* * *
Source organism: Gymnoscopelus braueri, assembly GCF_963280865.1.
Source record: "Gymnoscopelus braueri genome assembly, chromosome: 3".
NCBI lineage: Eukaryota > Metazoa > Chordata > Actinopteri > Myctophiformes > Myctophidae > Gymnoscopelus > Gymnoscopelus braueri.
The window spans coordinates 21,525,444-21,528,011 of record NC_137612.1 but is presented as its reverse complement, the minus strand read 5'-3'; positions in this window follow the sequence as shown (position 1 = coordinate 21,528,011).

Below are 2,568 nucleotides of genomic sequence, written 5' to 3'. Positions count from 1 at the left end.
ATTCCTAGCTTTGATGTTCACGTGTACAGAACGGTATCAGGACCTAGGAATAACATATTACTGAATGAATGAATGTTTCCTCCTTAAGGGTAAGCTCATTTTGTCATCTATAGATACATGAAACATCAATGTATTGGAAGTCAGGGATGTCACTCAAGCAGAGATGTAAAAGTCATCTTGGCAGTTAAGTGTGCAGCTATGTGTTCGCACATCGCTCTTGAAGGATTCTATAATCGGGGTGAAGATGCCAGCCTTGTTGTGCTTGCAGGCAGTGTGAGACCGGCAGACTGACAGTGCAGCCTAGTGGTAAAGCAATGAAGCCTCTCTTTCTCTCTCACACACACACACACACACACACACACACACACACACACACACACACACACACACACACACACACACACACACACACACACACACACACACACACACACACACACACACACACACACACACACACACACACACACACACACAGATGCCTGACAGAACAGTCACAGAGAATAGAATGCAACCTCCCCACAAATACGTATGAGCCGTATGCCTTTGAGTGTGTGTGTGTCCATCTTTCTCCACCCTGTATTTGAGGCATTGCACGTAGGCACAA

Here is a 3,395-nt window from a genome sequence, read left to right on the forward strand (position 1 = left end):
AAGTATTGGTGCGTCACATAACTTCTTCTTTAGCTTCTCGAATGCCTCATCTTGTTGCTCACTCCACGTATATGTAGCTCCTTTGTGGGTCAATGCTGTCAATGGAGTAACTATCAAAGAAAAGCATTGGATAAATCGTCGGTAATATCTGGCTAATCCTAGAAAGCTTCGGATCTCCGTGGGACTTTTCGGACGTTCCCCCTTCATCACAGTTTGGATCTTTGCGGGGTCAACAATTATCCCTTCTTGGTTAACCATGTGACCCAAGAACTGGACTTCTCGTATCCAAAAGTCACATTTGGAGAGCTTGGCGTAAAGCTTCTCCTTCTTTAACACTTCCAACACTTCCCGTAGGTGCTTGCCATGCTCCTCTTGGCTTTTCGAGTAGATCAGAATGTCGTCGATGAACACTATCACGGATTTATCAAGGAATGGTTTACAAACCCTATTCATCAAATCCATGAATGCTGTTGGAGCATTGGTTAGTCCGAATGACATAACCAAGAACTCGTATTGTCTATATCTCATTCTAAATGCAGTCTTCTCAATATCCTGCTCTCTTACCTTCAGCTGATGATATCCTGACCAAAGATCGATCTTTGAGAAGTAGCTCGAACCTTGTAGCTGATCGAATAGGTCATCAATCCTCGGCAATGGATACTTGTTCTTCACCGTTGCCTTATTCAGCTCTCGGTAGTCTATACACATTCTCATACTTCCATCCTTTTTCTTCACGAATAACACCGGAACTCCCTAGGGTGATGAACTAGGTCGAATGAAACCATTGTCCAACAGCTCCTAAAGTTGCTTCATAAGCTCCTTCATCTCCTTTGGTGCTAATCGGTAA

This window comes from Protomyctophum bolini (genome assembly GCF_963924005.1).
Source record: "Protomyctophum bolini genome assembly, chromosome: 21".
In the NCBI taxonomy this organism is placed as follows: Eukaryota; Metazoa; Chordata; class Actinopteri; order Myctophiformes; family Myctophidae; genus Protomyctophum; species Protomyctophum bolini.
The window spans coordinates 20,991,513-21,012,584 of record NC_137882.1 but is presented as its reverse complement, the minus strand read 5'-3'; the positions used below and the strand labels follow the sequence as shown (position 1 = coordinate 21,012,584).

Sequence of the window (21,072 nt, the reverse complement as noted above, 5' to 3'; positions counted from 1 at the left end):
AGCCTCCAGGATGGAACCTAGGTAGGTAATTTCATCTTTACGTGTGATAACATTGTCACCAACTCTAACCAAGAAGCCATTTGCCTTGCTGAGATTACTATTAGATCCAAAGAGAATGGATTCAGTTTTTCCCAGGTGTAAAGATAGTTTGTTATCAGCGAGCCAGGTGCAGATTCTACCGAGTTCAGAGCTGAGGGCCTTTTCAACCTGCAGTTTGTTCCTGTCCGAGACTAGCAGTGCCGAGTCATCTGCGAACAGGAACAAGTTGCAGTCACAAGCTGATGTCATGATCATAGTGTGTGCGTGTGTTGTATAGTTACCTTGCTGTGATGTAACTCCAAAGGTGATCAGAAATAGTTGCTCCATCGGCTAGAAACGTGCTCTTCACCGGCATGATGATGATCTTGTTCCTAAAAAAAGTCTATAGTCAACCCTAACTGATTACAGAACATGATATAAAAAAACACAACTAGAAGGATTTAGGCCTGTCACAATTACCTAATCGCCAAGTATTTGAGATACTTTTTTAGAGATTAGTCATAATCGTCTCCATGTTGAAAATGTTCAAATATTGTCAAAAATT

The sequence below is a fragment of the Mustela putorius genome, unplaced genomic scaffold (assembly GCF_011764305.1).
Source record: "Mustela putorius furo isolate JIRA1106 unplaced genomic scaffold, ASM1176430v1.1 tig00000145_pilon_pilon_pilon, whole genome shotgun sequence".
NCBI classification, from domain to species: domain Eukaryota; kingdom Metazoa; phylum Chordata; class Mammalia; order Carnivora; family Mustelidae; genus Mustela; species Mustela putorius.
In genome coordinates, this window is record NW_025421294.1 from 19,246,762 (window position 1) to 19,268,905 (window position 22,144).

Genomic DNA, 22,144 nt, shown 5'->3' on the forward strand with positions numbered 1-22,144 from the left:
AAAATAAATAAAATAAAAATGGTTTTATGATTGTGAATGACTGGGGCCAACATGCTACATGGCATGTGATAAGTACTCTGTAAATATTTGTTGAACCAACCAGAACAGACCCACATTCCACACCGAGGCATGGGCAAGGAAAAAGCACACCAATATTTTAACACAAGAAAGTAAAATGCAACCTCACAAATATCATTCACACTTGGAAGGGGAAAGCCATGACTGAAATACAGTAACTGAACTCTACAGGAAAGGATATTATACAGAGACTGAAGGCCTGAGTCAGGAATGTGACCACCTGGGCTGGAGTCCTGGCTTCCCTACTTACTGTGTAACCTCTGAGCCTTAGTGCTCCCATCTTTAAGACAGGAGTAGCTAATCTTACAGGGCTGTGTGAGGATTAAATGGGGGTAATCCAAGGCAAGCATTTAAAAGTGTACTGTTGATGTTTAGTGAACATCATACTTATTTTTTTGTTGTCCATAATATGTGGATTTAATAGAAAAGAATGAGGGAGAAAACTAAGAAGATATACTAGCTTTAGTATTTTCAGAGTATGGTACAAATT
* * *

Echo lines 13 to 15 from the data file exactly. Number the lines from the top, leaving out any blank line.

Sequence of the window (21,072 nt, the reverse complement as noted above, 5' to 3'; positions counted from 1 at the left end):
AGCCTCCAGGATGGAACCTAGGTAGGTAATTTCATCTTTACGTGTGATAACATTGTCACCAACTCTAACCAAGAAGCCATTTGCCTTGCTGAGATTACTATTAGATCCAAAGAGAATGGATTCAGTTTTTCCCAGGTGTAAAGATAGTTTGTTATCAGCGAGCCAGGTGCAGATTCTACCGAGTTCAGAGCTGAGGGCCTTTTCAACCTGCAGTTTGTTCCTGTCCGAGACTAGCAGTGCCGAGTCATCTGCGAACAGGAACAAGTTGCAGTCACAAGCTGATGTCATGATCATAGTGTGTGCGTGTGTTGTATAGTTACCTTGCTGTGATGTAACTCCAAAGGTGATCAGAAATAGTTGCTCCATCGGCTAGAAACGTGCTCTTCACCGGCATGATGATGATCTTGTTCCTAAAAAAAGTCTATAGTCAACCCTAACTGATTACAGAACATGATATAAAAAAACACAACTAGAAGGATTTAGGCCTGTCACAATTACCTAATCGCCAAGTATTTGAGATACTTTTTTAGAGATTAGTCATAATCGTCTCCATGTTGAAAATGTTCAAATATTGTCAAAAATT

The sequence below is a fragment of the Mustela putorius genome, unplaced genomic scaffold (assembly GCF_011764305.1).